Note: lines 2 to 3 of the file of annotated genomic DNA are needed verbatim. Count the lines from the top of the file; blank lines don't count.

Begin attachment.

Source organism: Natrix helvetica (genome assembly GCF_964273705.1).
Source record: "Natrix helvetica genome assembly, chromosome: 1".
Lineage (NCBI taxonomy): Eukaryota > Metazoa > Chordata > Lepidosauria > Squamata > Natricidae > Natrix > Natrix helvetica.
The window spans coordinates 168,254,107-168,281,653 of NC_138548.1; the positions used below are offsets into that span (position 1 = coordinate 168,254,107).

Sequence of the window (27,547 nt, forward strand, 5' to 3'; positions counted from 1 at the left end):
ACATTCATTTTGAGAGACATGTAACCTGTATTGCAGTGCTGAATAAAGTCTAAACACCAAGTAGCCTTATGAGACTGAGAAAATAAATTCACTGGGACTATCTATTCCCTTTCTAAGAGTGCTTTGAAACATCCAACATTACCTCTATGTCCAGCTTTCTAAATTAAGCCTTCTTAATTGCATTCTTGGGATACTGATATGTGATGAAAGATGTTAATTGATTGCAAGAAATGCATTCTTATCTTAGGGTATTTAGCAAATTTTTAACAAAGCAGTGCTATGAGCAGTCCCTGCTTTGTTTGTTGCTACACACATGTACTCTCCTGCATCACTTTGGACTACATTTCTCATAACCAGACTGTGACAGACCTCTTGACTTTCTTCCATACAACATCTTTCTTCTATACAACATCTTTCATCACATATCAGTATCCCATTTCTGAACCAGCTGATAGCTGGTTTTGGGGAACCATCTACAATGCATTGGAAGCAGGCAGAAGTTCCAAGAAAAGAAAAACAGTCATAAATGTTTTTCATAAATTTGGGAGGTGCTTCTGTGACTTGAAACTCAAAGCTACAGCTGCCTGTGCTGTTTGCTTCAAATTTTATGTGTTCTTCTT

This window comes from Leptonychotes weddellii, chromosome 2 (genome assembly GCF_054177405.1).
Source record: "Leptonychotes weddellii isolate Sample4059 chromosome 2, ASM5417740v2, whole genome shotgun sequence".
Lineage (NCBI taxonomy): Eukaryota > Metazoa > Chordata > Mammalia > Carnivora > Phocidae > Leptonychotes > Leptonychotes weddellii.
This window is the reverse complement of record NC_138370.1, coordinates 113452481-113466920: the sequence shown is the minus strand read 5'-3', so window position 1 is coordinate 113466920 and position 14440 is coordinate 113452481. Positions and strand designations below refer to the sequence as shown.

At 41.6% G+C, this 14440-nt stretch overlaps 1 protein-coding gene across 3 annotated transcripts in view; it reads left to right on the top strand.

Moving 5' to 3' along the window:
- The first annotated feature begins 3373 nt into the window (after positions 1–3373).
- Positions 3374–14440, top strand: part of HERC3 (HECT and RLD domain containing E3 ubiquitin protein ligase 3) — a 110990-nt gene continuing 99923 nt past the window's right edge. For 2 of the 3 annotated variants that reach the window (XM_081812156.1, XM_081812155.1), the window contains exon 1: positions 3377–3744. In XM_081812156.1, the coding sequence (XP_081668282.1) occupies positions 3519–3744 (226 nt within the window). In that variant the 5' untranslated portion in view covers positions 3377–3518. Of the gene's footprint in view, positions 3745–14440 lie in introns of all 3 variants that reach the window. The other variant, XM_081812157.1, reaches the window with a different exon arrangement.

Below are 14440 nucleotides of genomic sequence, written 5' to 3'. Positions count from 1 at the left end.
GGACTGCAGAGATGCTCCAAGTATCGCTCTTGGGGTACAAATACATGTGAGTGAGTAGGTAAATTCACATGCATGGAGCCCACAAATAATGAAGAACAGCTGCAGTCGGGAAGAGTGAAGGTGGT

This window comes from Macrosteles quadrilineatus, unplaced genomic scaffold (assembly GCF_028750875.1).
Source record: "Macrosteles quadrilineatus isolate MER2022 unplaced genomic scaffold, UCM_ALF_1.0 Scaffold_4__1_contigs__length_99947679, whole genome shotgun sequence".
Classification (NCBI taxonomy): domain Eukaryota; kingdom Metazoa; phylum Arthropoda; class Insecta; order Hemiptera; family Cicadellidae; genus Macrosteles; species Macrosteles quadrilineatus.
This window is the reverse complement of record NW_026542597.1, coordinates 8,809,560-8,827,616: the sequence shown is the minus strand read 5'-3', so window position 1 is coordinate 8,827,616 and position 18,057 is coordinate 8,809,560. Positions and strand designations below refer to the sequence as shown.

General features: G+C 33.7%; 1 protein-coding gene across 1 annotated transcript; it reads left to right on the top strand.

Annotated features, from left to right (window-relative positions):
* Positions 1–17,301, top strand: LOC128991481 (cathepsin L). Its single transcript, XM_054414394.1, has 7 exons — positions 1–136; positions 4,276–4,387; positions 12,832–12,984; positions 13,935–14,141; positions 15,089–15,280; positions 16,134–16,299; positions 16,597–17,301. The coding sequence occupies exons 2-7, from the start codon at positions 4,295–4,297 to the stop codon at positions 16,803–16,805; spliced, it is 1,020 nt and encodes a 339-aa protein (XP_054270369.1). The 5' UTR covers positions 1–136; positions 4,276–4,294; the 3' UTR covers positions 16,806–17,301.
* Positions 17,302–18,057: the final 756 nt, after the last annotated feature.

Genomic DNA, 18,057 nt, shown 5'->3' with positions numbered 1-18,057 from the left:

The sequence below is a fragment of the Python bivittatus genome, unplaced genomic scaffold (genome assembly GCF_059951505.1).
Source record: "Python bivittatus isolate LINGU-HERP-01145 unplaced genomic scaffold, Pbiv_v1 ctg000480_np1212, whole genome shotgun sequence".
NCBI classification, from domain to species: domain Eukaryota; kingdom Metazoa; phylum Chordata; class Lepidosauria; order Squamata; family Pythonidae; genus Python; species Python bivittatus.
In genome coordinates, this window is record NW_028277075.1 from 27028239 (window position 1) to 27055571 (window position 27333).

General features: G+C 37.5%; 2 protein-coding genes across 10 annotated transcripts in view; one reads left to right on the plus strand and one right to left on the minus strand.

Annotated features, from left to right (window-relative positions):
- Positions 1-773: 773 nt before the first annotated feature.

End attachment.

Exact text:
Source record: "Natrix helvetica genome assembly, chromosome: 1".
Lineage (NCBI taxonomy): Eukaryota > Metazoa > Chordata > Lepidosauria > Squamata > Natricidae > Natrix > Natrix helvetica.